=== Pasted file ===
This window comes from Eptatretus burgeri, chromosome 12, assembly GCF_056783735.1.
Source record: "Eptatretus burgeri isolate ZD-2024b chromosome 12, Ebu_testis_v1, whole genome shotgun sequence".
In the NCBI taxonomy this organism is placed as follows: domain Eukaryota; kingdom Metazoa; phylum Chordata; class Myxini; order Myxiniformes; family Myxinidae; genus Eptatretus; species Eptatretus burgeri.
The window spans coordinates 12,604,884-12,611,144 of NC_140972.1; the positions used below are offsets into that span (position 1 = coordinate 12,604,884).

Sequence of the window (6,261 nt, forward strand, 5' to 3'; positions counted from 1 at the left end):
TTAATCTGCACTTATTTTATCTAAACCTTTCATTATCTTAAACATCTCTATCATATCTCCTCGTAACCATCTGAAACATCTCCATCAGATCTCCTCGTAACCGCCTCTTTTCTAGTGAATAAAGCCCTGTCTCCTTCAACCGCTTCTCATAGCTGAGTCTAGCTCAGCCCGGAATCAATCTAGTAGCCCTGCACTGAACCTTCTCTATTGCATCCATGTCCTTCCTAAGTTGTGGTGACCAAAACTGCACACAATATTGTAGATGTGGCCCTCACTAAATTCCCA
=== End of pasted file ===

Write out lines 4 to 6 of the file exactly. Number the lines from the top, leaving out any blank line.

The window spans coordinates 12,604,884-12,611,144 of NC_140972.1; the positions used below are offsets into that span (position 1 = coordinate 12,604,884).

Sequence of the window (6,261 nt, forward strand, 5' to 3'; positions counted from 1 at the left end):
TTAATCTGCACTTATTTTATCTAAACCTTTCATTATCTTAAACATCTCTATCATATCTCCTCGTAACCATCTGAAACATCTCCATCAGATCTCCTCGTAACCGCCTCTTTTCTAGTGAATAAAGCCCTGTCTCCTTCAACCGCTTCTCATAGCTGAGTCTAGCTCAGCCCGGAATCAATCTAGTAGCCCTGCACTGAACCTTCTCTATTGCATCCATGTCCTTCCTAAGTTGTGGTGACCAAAACTGCACACAATATTGTAGATGTGGCCCTCACTAAATTCCCA